This is the point where Joel states that if he had a gun handy, the family would be eating steak for dinner. They knew the cow could not outrun a bullet. But alas, for want of a gun. The boys followed the cow into the field in their SUV. The cow was still running, but appeared to be getting tired. They eventually caught up to her and were driving her between the fence and the SUV. It seems that for once, she was actually following a fence line instead of plowing through it. She tried to jump over the hood of the vehicle to get away several times, which was helpful in wearing her out. Finally, she decided that she had had enough. She comes to a stop, at which time the vehicle stops and multiple cousins and relatives jump out to surround her. Her eyes were glazed and she had a long string of drool coming from her mouth and hanging halfway to the ground. She was tired, but apparently was not ready to give up the fight! She eyed one of the cousins and moved as if to charge him out of her way. Then, out of nowhere, a red “cart” comes flying into the circle and rams into the rear end of the charging cow. Grandpa saves the day! The cow spins 180 degrees and her hind feet are knocked out from under her. The boys all jump to get on her head and neck, and Grandpa decides that he’s not done yet, and drives up to park the four-wheeler on top of the cow. This cow ain’t going nowhere now!
Joel quickly ties up the back legs with some bailing twine, and then they hooked a chain around the cow’s neck and dragged her into the stock trailer. Once they got the chains and twine off her, she was on her feet like a pop-up book. Joseph says, “I have never seen a cow try to jump out of the trailer window before that day or since, but she tried with all her life.” Grandpa was convinced that he could calm her down if he could get into the trailer with her, but luckily, the boys persuaded him not to. She kept ramming the trailer walls as if trying to break them down.
 They hauled the renegade cow out to join the older cows in Stansbury in hopes that they might calm her down some. The instant that the trailer door was opened, she took off again like a thoroughbred race horse. But once she saw the other cows and realized that she wasn’t being chased, she stops running and trots calmly to join the herd.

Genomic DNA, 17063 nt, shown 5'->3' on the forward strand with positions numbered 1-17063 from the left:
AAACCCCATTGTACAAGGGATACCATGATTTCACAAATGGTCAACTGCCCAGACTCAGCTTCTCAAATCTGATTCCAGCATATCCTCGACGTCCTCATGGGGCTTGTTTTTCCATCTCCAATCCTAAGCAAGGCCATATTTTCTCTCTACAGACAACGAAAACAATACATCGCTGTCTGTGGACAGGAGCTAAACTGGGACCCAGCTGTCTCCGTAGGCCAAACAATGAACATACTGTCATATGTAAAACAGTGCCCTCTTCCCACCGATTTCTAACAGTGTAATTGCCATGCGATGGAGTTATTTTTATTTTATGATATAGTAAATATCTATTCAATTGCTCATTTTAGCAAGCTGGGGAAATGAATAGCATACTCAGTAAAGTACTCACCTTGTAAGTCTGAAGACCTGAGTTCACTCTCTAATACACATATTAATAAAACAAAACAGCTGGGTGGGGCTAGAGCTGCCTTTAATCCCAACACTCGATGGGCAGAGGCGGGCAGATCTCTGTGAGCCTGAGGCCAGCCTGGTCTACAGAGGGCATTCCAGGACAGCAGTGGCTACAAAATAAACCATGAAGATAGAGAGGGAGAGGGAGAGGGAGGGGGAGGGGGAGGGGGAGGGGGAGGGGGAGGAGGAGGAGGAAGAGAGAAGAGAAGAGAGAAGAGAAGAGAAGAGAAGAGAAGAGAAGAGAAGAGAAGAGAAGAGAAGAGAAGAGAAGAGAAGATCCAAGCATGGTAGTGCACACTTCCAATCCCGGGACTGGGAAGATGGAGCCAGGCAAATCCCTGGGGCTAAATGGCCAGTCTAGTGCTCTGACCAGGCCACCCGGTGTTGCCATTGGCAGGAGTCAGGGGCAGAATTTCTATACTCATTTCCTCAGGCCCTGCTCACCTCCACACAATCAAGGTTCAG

This is definitely one cow adventure that our family will never forget.
Here is a lovely map of the chase area. I don't know if you can see the writing on it or not. The field where the cows escaped from is shown by the small white square in the upper/middle right side. The green dot above that and to the left is where they started the chase on the second day. And the green dot on the very left side is where the chase ended. Good times.

Monday, July 23, 2012

Why we do it

A few weeks ago, we spent the day working calves. It was hot, it was dusty, and it was hard work. At the end of the day, one of the cousins who had come with her family to help out called me to say thanks. I said, “Why are you thanking me? We should be the ones saying thanks to you. We appreciate all of your help.” She responded by saying something like “We really appreciate what you guys are doing to keep the cows in the family. It reminds me of my Grandpa and working with him & the cows while we were all growing up. I want my kids to experience that, too. So thanks for letting us come and help.”

I was kind of floored. It never really occurred to me that someone would thank us for what we were doing. It made me think, “Why are we doing this? It’s so much work and time and money and worry.” And the reason is, plain and simple; we do it because we love it.

Working calves is fun; there are a lot of jobs to do and so more people can participate. After all of your calves are born, there are several tasks that need to be done. Calves need to be branded, vaccinated, ear-tagged if you haven’t already done so, ear-marked (I’ll explain later), and castrated if they are male. Obviously the calves won’t just hold still and let you do these painful procedures to them without a fight, so they need to be immobilized. Out at the corrals in Rush Valley, where our cattle were located at the time, we have a device called a calf table. A calf table is like a squeeze chute that once the calf is inside the chute, you flip the table horizontally so that the calf is completely immobilized. It looks like this:
You remove the bars as needed so that you can access the calf’s body for various procedures, while the calf stays nice and still. They are very handy and usually pretty easy to use. However, on this day we ran into a little snag. The particular calf table that is at the corrals flips so that you can work on and access the calf’s left side. Our brand is supposed to be placed on the calf’s right side, which we could not access. Hmmm. This appears to be a problem.